The Columbia City Council urged further and more aggressive enforcement of Columbia’s virus prevention efforts Tuesday as it unanimously voted to authorize Health Director Stephanie Browning to extend the most recent COVID-19 directive beyond its expiration date of Sept. 17 if she finds it necessary.
The order requires bars and restaurants that serve alcohol to stop serving drinks at 9 p.m. and to close by 10 p.m. It also restricts gatherings to no more than 20 people unless a plan is filed with and approved by the Columbia/Boone County Department of Public Health and Human Services.
Council members floated several ideas for more aggressively combatting the spread of the virus. Mayor Brian Treece wants Columbia to have “no-barrier testing,” which would allow people to get tested without needing insurance or a doctor’s order.
“If we’re not going to do surveillance testing, I think we do need to increase the opportunities for no questions asked, no physician referral, no-barrier testing,” Treece said.
Fourth Ward Councilman Ian Thomas urged the city to follow suggestions from the White House, including the closure of bars and gyms. His other suggestions included creating outdoor dining opportunities, limiting social gatherings to 10 or fewer people and instituting weekly testing in assisted living and long-term care facilities.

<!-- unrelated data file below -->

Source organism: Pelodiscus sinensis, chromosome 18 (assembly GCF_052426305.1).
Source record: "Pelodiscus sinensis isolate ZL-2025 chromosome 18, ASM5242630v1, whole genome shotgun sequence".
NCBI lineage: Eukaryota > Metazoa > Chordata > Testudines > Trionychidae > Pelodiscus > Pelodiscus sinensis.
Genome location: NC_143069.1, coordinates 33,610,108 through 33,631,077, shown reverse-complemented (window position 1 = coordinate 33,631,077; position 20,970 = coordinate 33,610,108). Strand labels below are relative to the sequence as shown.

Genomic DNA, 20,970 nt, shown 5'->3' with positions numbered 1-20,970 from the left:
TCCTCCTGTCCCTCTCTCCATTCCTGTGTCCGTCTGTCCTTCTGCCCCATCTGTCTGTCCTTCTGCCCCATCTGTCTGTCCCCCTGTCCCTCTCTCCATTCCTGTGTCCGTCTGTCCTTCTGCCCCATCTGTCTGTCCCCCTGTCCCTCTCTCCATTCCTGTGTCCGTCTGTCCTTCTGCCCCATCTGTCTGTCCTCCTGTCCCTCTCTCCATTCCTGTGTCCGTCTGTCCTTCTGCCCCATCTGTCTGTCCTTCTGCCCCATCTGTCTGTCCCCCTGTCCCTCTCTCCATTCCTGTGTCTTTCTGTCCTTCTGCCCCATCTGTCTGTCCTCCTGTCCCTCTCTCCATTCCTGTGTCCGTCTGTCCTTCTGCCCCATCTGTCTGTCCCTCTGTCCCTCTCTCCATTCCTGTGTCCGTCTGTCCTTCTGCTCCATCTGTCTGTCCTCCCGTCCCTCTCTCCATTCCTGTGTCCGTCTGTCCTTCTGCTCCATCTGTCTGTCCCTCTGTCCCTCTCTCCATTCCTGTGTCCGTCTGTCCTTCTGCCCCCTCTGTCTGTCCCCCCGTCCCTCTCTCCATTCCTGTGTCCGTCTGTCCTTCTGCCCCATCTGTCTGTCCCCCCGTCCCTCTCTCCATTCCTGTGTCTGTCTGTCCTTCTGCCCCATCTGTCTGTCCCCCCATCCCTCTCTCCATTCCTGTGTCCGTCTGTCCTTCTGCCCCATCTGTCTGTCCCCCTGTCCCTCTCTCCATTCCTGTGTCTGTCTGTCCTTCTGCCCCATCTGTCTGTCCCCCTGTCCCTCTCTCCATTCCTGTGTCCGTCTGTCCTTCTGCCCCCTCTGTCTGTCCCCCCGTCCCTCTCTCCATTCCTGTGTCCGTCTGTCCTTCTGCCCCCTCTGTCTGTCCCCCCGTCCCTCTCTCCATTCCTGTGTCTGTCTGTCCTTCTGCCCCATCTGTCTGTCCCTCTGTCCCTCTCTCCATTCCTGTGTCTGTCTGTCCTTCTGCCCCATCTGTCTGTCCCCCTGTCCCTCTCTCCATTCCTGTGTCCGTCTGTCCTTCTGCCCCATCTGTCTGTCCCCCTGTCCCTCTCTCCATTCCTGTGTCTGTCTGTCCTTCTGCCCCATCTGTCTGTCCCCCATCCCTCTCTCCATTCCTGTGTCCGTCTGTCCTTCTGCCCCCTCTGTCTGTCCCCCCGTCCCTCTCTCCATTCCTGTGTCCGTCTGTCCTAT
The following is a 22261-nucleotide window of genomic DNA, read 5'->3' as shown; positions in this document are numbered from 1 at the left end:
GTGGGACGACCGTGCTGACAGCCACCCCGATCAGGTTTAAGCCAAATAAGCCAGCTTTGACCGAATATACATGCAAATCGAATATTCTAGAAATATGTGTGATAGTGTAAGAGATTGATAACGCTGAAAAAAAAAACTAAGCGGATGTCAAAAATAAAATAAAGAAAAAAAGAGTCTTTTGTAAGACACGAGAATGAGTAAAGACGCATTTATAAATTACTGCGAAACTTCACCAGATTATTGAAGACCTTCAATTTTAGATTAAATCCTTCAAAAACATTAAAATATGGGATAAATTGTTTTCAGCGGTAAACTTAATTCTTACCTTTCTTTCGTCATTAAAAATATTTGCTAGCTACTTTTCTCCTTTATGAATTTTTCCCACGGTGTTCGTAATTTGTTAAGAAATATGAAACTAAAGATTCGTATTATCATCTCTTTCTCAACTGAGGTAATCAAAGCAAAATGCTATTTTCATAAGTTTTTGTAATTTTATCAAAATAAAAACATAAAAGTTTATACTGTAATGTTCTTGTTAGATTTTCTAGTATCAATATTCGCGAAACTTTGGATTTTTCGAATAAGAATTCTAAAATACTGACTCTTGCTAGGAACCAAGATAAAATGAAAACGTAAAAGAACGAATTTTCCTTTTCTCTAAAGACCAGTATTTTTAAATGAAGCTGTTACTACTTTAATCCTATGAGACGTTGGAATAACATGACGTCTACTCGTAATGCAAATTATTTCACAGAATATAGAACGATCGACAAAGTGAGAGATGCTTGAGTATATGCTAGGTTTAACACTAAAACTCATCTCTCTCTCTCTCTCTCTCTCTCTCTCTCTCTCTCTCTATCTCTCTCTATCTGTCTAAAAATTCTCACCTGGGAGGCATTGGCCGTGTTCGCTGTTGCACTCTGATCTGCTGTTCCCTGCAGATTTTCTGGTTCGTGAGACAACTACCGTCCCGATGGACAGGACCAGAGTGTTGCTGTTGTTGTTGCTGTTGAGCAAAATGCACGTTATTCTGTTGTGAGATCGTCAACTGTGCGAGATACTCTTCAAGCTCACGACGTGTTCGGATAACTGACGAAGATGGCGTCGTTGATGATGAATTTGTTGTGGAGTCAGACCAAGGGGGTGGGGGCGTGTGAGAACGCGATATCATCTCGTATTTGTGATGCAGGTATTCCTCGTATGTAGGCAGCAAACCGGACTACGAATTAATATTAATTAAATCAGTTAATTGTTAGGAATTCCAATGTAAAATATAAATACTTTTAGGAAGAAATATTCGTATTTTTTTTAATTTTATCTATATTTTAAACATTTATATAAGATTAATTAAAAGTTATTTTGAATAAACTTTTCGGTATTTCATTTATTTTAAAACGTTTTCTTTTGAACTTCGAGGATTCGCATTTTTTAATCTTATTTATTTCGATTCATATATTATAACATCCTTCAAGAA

“I love going to bars ... and I’ve missed it tremendously over the last many months, but I think that following these recommendations is the best way to get back to the kind of life we had,” Thomas said.
Browning updated the council on the city’s COVID-19 prevention efforts. She agreed with Thomas that regular testing at nursing homes could be beneficial but said she has seen no data reflecting transmission of the virus through gyms.
Pressed by council members to pursue more aggressive strategies to slow the spread of the virus, Browning said any move toward shutting down businesses again would need broad support, especially given that others cities and county's in Missouri aren't moving in that direction.
“I’d say that’s a larger community conversation,” Browning said. “For the public health director to get up there and close things down again, it needs to have a lot more conversation than just me.”
Browning agreed with Treece that no-barrier testing would be ideal. She said the best strategies going forward are to test as many people as possible and for people to change their behavior by wearing masks, avoiding large gatherings and quarantining when they test positive or have had close contact with those who have.
"We are our best hope," she said.
Delays in contact tracing were the primary concern of Sixth Ward Councilwoman Betsy Peters, who said she'd like to see a turnaround time of 24 to 48 hours rather than the five to seven days it now takes on average to notify people whether they've had close contact with a person who tested positive.
Although the Health Department and MU have contact tracing teams working in tandem, Browning said MU’s team is understaffed and unable to deal with the recent rise in student cases.
Browning said the Health Department has been monitoring downtown and noticed activity slowing down. She said there is a chance of a spike again soon following Labor Day weekend and the following couple weeks.
Boone County reported 1,055 active COVID-19 cases as of Tuesday afternoon, with cases in the age 18 to 22 range surging since students returned to MU. Browning told the council that the county also is seeing significant spikes in positive cases among older age groups.